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Sense of Touch and Physical Contact: What Role Do They Play In Dementia Care?

Woman laughing and  shoulder hugging a laughing older woman
Source: Getty Images

Dementia patients have different needs from the average senior. Along with dementia comes confusion, disorientation and agitation. Dementia patients struggle with debilitating cognitive function and therefore, they often find themselves in situations that are overwhelming and confusing. Consequently, they need to be treated with more kindness and gentleness than the average patient. To show kindness, as a caregiver, you can incorporate more physical touch in your care.

Many seniors suffer from touch deprivation and men are more prone to touch deprivation than women because of the social intolerance for same-sex intimacy. Touch deprivation is common among seniors partly because younger adults are apprehensive about touching older adults, and this does not exclude caregivers.

Hand touching someone's shoulder
Source: Unknown

Touch deprivation might seem minuscule, but as humans we need human touch and physical contact to form and maintain bonds with other people and reality.

Touch deprivation can lead to isolation, anxiety, insecurity and depression. To be touched by another human being conveys warmth, fondness, security, kindness and concern. Who wouldn’t want to feel these things?

As a caregiver, it's easier to get caught up in meeting just the basic and medical needs of your patient or loved one. Those needs are important, but so are touch and physical contact. Research indicates that human contact reduces blood pressure, pain, improves mood and helps to calm a Dementia patient. It's safe to say that by neglecting the need for human contact, as a caregiver, you risk neglecting the medical needs of your patient.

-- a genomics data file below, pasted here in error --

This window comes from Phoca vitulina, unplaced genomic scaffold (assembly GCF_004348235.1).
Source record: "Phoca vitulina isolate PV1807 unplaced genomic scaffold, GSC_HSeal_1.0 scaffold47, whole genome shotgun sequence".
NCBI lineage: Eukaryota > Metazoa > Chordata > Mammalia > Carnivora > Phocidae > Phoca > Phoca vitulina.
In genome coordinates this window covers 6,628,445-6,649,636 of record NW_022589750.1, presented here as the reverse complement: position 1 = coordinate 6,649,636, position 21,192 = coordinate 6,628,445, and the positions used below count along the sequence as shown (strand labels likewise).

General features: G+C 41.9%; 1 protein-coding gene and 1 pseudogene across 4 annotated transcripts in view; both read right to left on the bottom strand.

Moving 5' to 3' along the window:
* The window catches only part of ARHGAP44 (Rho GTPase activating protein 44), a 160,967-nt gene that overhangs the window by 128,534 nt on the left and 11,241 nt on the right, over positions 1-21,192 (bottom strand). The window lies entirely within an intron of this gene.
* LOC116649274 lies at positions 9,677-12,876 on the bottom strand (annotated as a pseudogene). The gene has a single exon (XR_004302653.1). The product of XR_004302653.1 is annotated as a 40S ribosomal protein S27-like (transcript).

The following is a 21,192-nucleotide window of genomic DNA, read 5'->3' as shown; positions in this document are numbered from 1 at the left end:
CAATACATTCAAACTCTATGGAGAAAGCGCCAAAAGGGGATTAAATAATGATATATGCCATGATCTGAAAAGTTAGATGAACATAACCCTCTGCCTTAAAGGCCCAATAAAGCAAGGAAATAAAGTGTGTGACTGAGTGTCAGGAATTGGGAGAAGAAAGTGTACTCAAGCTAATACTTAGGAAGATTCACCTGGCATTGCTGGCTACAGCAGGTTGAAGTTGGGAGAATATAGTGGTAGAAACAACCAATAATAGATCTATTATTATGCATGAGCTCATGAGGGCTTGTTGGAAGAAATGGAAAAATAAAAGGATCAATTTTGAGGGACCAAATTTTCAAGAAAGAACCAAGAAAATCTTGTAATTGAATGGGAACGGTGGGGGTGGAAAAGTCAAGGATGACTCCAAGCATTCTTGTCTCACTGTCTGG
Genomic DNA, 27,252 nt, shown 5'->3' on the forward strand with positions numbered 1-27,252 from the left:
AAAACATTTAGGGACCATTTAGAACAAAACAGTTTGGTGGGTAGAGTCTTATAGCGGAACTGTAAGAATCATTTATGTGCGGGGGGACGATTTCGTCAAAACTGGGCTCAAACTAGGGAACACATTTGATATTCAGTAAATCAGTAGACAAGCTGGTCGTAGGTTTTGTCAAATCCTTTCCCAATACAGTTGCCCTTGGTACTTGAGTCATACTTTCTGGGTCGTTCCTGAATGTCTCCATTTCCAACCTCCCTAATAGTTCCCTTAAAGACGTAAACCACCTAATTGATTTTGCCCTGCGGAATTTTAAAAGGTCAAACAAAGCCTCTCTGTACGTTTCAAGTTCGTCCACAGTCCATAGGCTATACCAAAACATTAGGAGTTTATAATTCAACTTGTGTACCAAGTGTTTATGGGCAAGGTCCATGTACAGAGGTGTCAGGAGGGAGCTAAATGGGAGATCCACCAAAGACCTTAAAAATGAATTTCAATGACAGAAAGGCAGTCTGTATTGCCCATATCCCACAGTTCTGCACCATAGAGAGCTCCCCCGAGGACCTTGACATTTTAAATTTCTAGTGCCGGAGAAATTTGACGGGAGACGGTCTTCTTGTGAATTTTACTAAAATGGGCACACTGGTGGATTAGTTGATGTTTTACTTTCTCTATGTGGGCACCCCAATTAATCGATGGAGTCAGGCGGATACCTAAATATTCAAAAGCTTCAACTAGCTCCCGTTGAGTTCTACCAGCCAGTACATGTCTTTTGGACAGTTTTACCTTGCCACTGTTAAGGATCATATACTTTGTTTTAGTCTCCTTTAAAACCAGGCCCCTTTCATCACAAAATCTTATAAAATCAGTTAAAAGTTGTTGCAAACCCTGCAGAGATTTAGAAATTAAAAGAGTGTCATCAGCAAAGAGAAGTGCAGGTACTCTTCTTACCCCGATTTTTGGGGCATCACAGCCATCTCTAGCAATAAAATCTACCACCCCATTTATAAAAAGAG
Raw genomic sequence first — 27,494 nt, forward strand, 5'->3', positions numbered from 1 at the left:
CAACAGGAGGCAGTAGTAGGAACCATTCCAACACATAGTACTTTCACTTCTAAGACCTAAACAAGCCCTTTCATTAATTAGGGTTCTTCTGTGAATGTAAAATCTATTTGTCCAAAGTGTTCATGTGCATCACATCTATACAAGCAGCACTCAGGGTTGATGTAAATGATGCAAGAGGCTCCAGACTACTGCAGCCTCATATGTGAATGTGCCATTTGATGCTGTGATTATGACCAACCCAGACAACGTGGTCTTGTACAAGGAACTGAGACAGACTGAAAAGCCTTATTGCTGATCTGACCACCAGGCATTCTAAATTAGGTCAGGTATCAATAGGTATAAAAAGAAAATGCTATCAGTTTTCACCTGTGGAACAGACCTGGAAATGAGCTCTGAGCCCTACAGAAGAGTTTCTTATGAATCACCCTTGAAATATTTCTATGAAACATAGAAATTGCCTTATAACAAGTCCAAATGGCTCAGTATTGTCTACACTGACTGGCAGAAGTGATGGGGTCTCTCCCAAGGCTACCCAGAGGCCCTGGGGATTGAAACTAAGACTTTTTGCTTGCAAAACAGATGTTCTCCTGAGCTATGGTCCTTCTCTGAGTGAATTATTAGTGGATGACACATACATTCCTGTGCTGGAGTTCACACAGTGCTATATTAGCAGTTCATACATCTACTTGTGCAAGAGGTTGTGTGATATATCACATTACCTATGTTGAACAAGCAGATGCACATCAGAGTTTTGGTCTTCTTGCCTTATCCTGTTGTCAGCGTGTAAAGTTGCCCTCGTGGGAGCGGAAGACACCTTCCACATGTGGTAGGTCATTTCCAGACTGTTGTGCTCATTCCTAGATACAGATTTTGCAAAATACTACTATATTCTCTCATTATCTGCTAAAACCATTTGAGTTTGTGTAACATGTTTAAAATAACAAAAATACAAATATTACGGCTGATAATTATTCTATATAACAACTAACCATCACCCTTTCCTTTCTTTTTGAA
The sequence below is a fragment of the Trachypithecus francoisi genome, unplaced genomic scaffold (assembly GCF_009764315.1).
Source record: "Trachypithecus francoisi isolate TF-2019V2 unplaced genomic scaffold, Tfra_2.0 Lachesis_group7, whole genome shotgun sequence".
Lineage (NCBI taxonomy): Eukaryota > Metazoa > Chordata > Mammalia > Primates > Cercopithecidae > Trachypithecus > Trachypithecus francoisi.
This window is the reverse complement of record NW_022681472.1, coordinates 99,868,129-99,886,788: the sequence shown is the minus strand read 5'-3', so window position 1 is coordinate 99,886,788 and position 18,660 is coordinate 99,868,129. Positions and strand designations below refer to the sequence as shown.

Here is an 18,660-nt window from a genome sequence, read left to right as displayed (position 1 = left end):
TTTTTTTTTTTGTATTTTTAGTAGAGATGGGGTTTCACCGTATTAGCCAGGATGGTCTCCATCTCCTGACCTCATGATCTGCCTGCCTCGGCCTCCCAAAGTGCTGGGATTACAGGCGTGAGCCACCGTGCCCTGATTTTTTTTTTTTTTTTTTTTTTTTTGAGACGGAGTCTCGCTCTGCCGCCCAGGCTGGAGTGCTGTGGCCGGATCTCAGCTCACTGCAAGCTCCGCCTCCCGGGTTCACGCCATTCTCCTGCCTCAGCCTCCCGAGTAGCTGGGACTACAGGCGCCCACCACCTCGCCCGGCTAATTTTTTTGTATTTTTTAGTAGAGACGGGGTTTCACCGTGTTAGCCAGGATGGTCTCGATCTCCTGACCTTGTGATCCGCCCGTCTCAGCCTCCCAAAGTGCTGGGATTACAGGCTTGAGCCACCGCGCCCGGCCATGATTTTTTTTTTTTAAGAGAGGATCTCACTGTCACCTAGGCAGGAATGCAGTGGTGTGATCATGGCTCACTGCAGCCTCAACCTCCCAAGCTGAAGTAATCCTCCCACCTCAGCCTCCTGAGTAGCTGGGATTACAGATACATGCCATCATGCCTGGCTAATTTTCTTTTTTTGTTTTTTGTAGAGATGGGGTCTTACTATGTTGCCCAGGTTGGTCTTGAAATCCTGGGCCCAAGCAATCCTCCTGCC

Offering touch seems a small task, but it has great benefits for your patients. Try to provide more physical human contact and see the changes it makes.

What Can I do to Incorporate More Touch into my Care Plan?

As a caregiver, you have many different and simple ways you can incorporate more physical human contact into your care plan. You can provide touch to your patient by:

1. Offering hand lotion massage

2. Combing and brushing hair

3. Giving shoulder hugs

4. High 5s

5. Handshakes

6. Assistance when walking

Caregiver brushing senior patient's hair
Source: Getty Images

As important as physical contact is in dementia care, it is also key to remember to Dementia patients suffer from mood swings, agitation and confusion. They often become overwhelmed, so it’s paramount that you approach them with caution when trying to provide physical contact.

Only offer touch when it’s welcomed. Keep in mind that Dementia patients’ moods change often and quickly. They need and want the touch, but that doesn’t mean that it’s easy for them to accept it.

Be tender. Be kind. Be reassuring.

Hiring a professional caregiver? Call Dorson Home Care at (973) 672-7691!

We specialize in dementia care.

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